Note reloaded into my rebuilt blog: I know the test code should be a unit test now! This was written over 13 years ago!
Supporting Re-entrant Event Publication: Why It is Significant
But this is something of an aside. Because in starting to look at the reasons
to explicitly support this, I found that the RX type
(in assembly "System.Reactive", namespace
has exactly the same behaviour as
Personally I feel that this behaviour will lead to inconsistent and unexpected ordering of events as seen by subscribers, depending on the order in which the observers subscribed and the details of the internals of the observable (what kind of collection is used to store the list of subscribers). This opens up the potential of races to subscribe with different timing leading to seeing out of order events.
One final note here, where I started drafting my implementation of
IObservable<T> I was not aware of
When I became aware of this type, I almost decided to give up on my own implementation.
With this discovery I am not rather glad I didn't.
The Test Code
In this the three subscribers (imaginatively named
sub2) all increment a count of subscriber calls, and all
print the same details to the console: which subscriber, the event value, the
total number of subscriber calls and the number of calls to the second subscriber
Additionally the second subscriber will raise an event itself, recursively publishing an event if the current value is 1≤i≤2 with value -1×i. Thus there is no more than a single level of recursion.
Sub 0 (1): sub1 called 0 times (total subscriber calls 1) Sub 1 (1): sub1 called 1 times (total subscriber calls: 2) Sub 0 (-1): sub1 called 1 times (total subscriber calls 3) Sub 1 (-1): sub1 called 2 times (total subscriber calls: 4) Sub 2 (-1): sub1 called 2 times (total subscriber calls: 5) Sub 2 (1): sub1 called 2 times (total subscriber calls: 6) END: sub1 called 2 times, all subscribers 6 times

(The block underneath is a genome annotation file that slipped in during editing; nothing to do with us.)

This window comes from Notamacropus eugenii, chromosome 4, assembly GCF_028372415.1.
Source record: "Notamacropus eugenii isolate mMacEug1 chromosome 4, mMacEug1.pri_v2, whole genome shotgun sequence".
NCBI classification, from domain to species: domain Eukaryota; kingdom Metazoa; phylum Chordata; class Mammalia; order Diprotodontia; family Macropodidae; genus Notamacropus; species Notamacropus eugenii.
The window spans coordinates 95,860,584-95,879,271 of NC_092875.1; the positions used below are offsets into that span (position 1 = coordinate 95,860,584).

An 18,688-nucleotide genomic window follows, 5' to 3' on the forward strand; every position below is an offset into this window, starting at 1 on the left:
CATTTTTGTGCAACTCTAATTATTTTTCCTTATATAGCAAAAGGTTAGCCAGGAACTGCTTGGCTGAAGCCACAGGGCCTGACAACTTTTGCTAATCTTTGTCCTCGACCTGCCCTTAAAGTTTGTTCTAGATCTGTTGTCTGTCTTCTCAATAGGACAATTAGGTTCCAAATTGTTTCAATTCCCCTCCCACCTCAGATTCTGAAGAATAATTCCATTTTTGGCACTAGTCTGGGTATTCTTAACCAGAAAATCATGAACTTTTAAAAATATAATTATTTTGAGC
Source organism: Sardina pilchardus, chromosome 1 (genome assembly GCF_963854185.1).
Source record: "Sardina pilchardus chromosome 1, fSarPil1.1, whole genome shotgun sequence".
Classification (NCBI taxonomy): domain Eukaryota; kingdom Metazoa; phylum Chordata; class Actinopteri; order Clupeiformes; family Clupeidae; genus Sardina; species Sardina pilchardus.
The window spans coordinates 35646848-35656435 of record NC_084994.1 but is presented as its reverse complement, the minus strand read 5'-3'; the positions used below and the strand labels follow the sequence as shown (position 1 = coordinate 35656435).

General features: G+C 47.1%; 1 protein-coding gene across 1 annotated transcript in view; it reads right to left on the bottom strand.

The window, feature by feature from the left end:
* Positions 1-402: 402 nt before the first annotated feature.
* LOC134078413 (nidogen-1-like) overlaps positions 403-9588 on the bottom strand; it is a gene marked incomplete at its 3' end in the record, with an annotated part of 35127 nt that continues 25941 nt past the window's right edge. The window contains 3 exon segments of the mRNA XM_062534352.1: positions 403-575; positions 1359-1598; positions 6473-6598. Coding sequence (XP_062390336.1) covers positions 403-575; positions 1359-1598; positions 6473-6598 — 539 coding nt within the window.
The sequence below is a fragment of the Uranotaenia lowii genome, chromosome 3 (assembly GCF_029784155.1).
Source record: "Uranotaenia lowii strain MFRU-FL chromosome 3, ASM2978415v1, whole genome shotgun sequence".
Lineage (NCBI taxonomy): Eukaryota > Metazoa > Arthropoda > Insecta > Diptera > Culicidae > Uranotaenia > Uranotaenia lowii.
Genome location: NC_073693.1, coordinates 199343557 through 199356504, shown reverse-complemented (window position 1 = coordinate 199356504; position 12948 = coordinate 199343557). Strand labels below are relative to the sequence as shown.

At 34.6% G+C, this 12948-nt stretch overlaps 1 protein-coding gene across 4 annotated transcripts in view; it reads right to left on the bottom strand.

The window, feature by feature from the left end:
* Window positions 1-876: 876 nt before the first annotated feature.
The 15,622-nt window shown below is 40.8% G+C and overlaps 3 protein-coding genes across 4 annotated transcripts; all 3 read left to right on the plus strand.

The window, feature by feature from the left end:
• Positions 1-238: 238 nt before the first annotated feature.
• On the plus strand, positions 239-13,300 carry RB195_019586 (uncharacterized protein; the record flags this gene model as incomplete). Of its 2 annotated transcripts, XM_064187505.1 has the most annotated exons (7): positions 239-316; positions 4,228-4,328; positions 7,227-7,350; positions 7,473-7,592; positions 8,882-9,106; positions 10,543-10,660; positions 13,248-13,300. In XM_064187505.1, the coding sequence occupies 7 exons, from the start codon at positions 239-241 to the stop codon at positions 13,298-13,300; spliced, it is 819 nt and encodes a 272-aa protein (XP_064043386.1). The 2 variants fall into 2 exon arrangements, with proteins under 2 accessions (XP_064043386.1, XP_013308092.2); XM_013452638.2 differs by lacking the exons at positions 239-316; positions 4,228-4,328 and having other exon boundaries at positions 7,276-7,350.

As expected there are six calls to subscribers, with each subscriber seeing two events. But there is an oddity in the order in which the subscribers see events.
Not all subscribers receive the first event raised first,
sub2 receives event -1 before event 1: in
reverse order. But
sub0 sees them in order.
The only difference between the two subscribers is the
order in which they were subscribed relative to
Hence the comment above about a race-condition, and dependence
on the implementation of
Subject<T>. If a different
container were used the order in which subscribers are called could be
changed without any client code changing.
Clearly the ordering between subscribers is subject to the scheduler in use, but a single subscriber seeing events in a different order certainly could be a problem. This is exacerbated by the dependence on when the subscription is performed. A concurrent system could have the relative order of subscription subject to external factors (e.g. how many cores, how slow an assembly is to load, …).
This post is now long enough, so my solution to this will wait for part 4.